What is Glioblastoma Multiforme?
Glioblastoma is a form of cancer that begins as cell growth in the brain or spinal cord. It spreads swiftly and has the ability to penetrate and destroy healthy tissue. Astrocytes, which feed on nerve cells, give rise to glioblastoma.
Glioblastomas (GBMs), sometimes known as “multiform” tumors because of their wide range of “glial” brain cell varieties, are referred to as “very variable” tumors. These tumors’ diversely specialized cell types interact intimately with healthy brain cells such as astrocytes, oligodendrocytes, microglia, and blood vessel cells. (Source)
- Primary glioblastoma – Almost 90% of the cases involve it. This kind of tumor typically spreads quickly and with aggression. Older adults are more likely to be affected. In addition, you probably have a shorter life expectancy.
- Secondary glioblastoma – This kind frequently arises from a low-grade glioma, a tumor that can form in the brain or spinal cord. It usually occurs in the frontal lobe of the brain and is more likely to afflict younger individuals. This type’s survival rate is generally higher than that of primary glioblastoma.
The cause of glioblastoma is unknown. It begins, like other cancers, when cells begin to grow uncontrolled and create tumors. Increased cell expansion could be related to gene alterations.
Glioblastoma can strike anyone at any age. Nonetheless, it is more common in older persons and more common in men.
This form of tumor is more likely to occur if you are:
- 40 years old
- It is more common in white individuals than in Black, Asian, or Indigenous people.
- Prior to head radiotherapy.
- Tur cot’s disease
- Type 1 neurofibromatosis
- Syndrome of Li-Fraumeni
- Chemicals and other cancer-causing factors may potentially raise your chances of developing genetic abnormalities.
Individuals with glioblastomas have symptoms quickly as a result of the tumor’s bulk effect or the fluid surrounding the tumor, which causes more brain swelling (edema). The following are common presenting symptoms at the time of diagnosis:
- Severe headaches
- Memory and linguistic problems
- Personality and behavioral changes
- Muscular paralysis or weakness
- Problems with coordination
- Speech, hearing, and vision difficulties
Additional symptoms may emerge based on the tumor’s size and location.
A neurologist (a specialist who specializes in detecting and treating brain diseases) will perform a thorough examination on you. Depending on your symptoms, you may undergo an MRI or CT scan, as well as additional testing. Positron emission tomography(PET) is another imaging test that may be used. Functional MRI(FMRI) is a good tool for determining which areas of the brain are active when a patient is asked to execute a specific task.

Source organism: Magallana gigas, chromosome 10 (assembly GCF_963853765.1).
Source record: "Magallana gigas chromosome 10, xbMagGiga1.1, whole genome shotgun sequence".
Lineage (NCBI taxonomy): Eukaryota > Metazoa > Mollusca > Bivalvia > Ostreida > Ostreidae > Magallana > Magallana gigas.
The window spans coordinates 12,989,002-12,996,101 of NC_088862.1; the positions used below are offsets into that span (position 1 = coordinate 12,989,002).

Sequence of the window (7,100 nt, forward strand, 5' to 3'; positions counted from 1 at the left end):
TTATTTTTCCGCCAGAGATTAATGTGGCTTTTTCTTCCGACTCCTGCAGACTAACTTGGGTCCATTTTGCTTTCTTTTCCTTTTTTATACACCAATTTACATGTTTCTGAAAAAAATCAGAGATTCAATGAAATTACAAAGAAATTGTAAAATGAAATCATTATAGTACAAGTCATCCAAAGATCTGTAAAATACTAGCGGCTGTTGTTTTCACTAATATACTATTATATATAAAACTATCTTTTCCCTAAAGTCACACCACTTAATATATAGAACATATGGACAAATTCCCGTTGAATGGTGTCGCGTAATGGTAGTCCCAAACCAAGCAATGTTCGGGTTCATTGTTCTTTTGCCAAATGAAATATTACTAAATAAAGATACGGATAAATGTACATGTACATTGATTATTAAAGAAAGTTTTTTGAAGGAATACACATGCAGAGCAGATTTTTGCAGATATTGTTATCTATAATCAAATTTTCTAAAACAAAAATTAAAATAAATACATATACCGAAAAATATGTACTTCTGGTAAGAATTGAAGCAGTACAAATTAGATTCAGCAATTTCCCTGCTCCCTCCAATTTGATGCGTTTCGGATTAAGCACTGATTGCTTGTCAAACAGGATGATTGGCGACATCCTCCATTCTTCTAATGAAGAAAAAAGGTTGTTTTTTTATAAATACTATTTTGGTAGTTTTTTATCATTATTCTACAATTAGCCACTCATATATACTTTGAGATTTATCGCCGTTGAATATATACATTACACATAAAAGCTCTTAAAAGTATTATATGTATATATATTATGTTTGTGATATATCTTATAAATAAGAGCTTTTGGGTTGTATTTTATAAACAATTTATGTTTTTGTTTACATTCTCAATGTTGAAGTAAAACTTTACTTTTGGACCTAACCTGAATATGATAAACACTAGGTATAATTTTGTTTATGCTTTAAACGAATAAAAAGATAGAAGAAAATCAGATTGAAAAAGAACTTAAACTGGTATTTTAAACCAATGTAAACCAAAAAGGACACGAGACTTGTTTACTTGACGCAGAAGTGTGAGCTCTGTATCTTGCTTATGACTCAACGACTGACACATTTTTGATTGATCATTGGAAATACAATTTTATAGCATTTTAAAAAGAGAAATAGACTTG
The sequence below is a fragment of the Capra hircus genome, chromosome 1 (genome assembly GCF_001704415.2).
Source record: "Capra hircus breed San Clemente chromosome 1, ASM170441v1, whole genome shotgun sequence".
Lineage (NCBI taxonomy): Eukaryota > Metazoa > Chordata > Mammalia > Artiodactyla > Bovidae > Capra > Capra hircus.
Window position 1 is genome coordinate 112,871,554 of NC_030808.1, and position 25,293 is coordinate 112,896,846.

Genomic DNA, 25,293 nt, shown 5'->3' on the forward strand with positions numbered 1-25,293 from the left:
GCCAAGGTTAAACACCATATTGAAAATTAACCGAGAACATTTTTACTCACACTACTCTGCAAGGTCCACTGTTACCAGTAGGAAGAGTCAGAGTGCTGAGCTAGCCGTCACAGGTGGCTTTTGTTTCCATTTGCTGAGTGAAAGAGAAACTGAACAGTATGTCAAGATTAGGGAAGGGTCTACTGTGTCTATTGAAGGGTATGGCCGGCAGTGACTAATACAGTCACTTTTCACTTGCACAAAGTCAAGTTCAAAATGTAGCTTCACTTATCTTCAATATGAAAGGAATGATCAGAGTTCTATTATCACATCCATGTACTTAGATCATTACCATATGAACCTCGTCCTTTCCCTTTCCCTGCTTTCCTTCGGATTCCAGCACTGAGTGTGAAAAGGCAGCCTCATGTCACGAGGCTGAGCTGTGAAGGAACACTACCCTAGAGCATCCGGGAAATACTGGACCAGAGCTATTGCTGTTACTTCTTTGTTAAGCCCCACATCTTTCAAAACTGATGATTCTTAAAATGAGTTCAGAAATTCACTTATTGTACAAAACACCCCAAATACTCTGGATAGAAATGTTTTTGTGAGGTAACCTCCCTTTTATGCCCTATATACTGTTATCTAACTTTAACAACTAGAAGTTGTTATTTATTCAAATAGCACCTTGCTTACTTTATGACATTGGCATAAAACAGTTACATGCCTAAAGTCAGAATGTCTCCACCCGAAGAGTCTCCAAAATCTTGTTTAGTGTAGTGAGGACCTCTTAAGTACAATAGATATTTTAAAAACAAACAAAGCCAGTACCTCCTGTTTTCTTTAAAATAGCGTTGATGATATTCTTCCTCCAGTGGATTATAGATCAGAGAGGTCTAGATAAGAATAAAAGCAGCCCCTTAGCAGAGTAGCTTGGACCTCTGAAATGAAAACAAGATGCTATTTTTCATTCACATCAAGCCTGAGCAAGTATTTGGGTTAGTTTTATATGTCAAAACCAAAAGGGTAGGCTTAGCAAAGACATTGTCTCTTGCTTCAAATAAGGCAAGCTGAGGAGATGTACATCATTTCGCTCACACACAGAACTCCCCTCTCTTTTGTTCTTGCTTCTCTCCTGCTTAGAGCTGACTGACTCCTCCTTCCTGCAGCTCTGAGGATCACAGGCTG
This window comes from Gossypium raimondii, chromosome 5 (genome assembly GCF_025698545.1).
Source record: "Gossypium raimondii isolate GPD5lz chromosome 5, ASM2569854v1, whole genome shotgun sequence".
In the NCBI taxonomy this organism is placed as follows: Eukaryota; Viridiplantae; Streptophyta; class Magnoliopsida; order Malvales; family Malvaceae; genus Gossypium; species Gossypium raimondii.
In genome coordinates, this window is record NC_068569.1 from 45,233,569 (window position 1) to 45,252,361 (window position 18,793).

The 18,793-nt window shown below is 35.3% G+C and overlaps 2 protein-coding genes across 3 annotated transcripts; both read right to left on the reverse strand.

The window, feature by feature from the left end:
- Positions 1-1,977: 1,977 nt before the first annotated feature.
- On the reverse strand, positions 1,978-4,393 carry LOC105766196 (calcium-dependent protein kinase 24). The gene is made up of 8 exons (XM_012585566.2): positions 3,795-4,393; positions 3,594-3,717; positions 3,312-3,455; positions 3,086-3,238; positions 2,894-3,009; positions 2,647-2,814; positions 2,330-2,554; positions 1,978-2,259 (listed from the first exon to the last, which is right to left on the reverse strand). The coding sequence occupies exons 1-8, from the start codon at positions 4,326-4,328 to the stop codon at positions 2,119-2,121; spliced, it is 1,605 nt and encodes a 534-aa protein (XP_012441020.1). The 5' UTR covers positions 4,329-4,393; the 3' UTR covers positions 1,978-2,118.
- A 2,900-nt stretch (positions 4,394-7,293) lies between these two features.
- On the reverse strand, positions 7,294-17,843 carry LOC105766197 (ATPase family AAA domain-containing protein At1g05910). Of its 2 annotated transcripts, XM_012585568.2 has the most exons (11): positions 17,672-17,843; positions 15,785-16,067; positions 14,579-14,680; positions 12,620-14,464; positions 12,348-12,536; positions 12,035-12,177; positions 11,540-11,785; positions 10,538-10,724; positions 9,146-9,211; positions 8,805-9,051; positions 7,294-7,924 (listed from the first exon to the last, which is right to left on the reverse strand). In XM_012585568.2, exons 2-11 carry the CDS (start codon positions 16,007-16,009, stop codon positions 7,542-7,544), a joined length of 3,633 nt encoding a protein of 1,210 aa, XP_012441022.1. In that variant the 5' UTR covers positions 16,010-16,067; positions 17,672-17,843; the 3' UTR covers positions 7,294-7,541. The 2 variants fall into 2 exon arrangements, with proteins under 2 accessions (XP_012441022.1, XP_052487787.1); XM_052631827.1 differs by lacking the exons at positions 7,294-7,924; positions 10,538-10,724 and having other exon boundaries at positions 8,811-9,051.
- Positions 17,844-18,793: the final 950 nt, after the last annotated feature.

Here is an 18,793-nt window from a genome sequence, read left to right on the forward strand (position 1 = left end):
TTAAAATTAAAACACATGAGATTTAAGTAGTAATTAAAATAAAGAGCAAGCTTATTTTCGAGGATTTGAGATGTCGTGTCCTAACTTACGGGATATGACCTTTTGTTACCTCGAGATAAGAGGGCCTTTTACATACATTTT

Surgery, radiation therapy, chemotherapy, clinical trials, tumor treating fields (TTFields), and targeted therapies are just a few of the treatment options that may be used to treat glioblastoma.
Glioblastoma is frequently treated with surgery as the first step. Surgery helps the medical team to obtain a biopsy and make a diagnosis, as well as alleviate pressure on the brain and remove as much tumor as feasible safely.
Radiation and chemotherapy are used after surgery to inhibit the growth of remaining cancers and for tumors that cannot be eliminated surgically. In addition to chemotherapy, tumor treating fields (TTFields), which slow down cell division, may be used.
When do we see Doctor?
If you experience a change that isn’t normal for you, you should consult your doctor. or if you exhibit any of the potential cancer symptoms. Do not put off seeing them even if you are concerned about what the symptom might be. If you don’t schedule an appointment, your anxiety is not likely to go away.
Glioblastoma cannot be prevented in any way. Certain risk factors can raise the likelihood of developing a brain tumor. They include brain radiation therapy and certain hereditary illnesses.